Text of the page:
• Clarify that participation in the APPP does not have to be an “all or nothing” proposition. Airports around the world have benefited from a variety of alternative financing structures — including arrangements in which public entities retain a majority interest in a project while accepting private investment. However, the current APPP statute requires clarification to affirm that American airports may pursue financing options that fall between purely public or purely private ownership options.
    • Provide additional funding to support predevelopment activities associated with private investment proposals. Many potential public-sector sponsors of these investments lack sufficient resources to fund solicitation, evaluation or planning of private investment proposals in a timely manner.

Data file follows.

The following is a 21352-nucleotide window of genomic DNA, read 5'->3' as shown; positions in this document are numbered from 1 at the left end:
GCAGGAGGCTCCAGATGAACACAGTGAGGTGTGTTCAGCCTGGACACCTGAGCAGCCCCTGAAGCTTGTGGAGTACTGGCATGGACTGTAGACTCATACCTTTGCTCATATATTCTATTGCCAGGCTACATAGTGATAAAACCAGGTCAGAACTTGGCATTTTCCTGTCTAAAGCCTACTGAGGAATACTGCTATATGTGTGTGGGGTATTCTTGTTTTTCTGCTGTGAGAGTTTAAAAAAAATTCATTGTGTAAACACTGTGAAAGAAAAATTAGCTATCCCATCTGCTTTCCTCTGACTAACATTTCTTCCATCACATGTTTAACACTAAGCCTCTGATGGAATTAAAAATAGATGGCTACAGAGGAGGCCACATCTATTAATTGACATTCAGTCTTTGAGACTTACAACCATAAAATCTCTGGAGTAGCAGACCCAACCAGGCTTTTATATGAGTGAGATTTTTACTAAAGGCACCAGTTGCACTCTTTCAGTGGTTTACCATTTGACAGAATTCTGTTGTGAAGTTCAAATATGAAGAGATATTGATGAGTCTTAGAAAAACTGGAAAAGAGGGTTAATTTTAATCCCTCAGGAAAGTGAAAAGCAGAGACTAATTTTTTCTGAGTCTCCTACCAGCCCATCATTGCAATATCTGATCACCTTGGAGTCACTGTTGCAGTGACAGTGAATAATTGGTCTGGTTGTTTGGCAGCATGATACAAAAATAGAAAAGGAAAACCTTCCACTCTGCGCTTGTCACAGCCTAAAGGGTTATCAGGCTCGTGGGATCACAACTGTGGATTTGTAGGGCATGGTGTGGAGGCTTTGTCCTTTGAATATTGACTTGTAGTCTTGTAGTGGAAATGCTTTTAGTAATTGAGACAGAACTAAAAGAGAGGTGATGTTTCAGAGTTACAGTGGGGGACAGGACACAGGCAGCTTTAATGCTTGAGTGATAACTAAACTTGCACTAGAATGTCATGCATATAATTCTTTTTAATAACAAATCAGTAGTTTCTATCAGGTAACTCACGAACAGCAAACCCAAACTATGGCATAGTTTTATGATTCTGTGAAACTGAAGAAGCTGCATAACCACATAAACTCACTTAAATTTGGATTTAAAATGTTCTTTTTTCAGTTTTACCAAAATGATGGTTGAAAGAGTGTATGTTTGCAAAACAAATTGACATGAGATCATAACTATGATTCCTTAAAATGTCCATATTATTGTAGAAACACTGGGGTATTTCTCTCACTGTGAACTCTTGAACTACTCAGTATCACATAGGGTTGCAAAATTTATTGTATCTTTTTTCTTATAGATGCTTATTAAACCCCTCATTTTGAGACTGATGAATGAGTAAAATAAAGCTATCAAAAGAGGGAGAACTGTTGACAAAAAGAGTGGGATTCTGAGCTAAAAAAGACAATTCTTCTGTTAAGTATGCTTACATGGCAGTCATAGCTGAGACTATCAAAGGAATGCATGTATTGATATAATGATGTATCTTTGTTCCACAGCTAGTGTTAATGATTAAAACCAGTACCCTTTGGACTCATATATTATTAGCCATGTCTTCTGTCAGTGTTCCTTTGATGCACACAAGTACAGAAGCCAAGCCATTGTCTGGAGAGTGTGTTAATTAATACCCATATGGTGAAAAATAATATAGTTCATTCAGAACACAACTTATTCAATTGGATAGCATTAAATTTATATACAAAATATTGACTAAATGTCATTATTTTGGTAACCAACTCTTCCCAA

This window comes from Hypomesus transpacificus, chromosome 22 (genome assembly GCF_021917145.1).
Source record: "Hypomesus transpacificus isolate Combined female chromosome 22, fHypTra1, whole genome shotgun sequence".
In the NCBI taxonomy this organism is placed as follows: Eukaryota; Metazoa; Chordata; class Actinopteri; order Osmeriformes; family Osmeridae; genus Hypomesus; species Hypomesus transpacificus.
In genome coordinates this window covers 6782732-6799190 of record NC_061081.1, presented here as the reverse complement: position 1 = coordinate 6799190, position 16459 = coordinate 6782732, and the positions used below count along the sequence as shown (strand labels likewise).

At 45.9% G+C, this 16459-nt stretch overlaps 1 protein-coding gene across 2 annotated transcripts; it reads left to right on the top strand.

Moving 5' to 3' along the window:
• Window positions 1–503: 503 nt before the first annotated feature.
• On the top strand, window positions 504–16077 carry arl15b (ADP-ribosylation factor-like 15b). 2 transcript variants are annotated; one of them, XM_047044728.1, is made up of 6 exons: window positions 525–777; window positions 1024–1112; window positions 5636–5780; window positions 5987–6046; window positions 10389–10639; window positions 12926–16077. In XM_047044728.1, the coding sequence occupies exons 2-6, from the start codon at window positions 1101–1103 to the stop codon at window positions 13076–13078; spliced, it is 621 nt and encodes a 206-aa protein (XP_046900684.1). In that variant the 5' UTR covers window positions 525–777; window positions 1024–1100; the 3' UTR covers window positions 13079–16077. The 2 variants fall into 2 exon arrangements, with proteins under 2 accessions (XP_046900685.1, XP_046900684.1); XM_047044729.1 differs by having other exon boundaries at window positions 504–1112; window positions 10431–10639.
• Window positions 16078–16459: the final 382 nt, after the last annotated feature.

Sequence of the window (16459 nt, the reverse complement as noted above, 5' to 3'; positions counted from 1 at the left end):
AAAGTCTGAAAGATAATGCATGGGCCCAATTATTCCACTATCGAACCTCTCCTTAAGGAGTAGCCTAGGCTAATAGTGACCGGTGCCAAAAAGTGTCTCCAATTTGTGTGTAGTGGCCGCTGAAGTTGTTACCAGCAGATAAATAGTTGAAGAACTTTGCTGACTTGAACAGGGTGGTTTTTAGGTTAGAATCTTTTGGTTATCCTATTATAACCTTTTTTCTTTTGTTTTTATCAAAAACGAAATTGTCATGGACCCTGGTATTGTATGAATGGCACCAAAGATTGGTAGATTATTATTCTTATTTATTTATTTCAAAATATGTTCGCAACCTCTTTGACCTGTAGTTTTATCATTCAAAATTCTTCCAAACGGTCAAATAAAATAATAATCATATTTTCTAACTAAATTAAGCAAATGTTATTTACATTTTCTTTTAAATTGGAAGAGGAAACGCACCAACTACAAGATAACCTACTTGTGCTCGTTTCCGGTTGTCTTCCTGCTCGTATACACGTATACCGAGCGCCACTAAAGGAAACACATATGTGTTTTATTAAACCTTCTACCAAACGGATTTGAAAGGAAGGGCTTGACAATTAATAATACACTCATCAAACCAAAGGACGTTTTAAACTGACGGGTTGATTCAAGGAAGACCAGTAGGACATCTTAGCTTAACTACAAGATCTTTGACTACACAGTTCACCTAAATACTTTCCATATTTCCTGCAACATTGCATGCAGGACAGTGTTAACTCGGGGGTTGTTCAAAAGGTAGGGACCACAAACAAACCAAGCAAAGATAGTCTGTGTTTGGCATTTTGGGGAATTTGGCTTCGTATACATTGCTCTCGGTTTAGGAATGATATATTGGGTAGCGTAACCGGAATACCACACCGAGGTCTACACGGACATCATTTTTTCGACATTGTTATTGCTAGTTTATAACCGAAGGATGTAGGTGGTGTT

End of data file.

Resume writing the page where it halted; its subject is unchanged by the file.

• Allow airports more flexibility regarding facility charges. The federal cap on passenger facility charges was last raised in 2001 and has not been adjusted for inflation. Congress should not only raise the cap but also provide airports increased flexibility to set passenger fees. This flexibility will increase their ability to respond to market conditions and efficiently manage passenger expectations with infrastructure needs.
  • Advance NextGen. A reliable funding or financing mechanism is urgently needed to place this effort back on track. One option that Congress could pursue is a governance model similar to Canada’s: transferring air traffic control operations to a new nonprofit corporation that can charge user fees. In fact, Canada operates the second busiest commercial air space in the world at a significantly lower cost than the United States, thanks in large part to its implementation of advanced technology. Another option would be for Congress to authorize and appropriate a long-term funding stream for this purpose.